“I think consumers need to be more educated on social media and misinformation and fake news that can be presented on the platform,” said Dr. Wright. “In addition to that, I think that social media companies need to be more responsible for the algorithms that they have set up [which] can be very problematic.”

Misinformation and political polarization are both worth noting given our current political climate, the COVID-19 pandemic, and social networking age. Some of the tech experts in the film attribute the design of their platforms’ ability to create algorithms to the spread of misinformation and to political polarization. Specifically, algorithms were designed to “promote content that sparks outrage, hate, and amplifies biases within the data that we feed them,” says the film’s website. According to the film, the algorithms become increasingly accurate and tailored to the user’s interests, which leads to the appearance of similar content in the feed, whether it is accurate and truthful.

“I think it really goes into the way and the reason why the technology was designed as it was,” said Jeff Orlowski, the director of the film at an event hosted by the Los Angeles Press Club. “It really was an anybody can put anything into the system, regardless of truth, regardless of authenticity and in built into the system or algorithms that were designed to amplify particular content.”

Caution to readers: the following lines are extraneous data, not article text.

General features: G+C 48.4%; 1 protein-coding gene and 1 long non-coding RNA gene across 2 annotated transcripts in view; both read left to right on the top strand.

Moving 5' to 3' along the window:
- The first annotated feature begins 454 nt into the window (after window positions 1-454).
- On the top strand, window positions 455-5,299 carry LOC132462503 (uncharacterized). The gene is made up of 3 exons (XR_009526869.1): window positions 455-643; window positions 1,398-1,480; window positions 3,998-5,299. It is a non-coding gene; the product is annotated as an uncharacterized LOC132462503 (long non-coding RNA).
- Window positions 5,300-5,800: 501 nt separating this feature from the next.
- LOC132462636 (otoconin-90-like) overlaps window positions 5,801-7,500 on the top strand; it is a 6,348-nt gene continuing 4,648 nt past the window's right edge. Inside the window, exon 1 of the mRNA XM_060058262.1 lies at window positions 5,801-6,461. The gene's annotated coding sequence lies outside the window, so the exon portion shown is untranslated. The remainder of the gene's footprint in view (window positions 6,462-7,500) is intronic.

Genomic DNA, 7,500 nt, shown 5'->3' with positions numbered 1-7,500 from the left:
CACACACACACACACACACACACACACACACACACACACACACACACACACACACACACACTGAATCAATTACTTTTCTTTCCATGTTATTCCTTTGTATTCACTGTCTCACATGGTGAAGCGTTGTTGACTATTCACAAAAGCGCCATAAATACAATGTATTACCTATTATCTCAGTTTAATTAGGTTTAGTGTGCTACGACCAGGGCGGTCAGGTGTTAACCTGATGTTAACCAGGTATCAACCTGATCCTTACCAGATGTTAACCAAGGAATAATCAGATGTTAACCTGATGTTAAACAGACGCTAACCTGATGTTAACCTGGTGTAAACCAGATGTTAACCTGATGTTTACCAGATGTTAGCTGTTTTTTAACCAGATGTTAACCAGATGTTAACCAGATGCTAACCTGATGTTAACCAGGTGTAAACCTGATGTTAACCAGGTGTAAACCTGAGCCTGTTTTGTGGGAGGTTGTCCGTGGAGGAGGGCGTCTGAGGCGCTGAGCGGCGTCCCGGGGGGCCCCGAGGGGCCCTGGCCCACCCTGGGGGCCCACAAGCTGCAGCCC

In other words, the tech industry is not regulated like other industries are. This results in the spread of exaggerated misinformation and fake news. According to an article from Stanford’s School of Engineering, fake news spreads like a virus: exposure to numerous pieces of fake news can erode a person’s resistance and make them more susceptible to believing and sharing that misinformation. Fake news also spreads faster through bots, trolls and when they are aimed at a few people who have lots of connections and followers. This exaggerated misinformation seen on every social media platform is customized to fit your views so that you see only what you want to see, intensifying your views to the maximum so that you’re not as willing to tolerate opposing views. All this put together with the fact that misinformation spreads six times faster than true stories, the result is political polarization, said a study done at MIT.

“When we see false information on social media, most of the time it elicits a very emotional reaction from us almost instantly,” said Dr. Wright. “The headlines, the language that's used, the pictures and imagery that's used, all of those things draw our attention to it much easier than a fact-based news story from a reputable news source. They don't tend to use the same type of language and imagery and emotion that a false news story might.”

All this lies in the business model of all these social media platforms, which profit from misinformation, as stated in the documentary.

“They have control over what types of ideas are being released and how they curate their algorithms and how they're twisting the dials,” said Orlowski. “Yet they're not willing to tamper down on the bad stuff because it's bad for their business model.”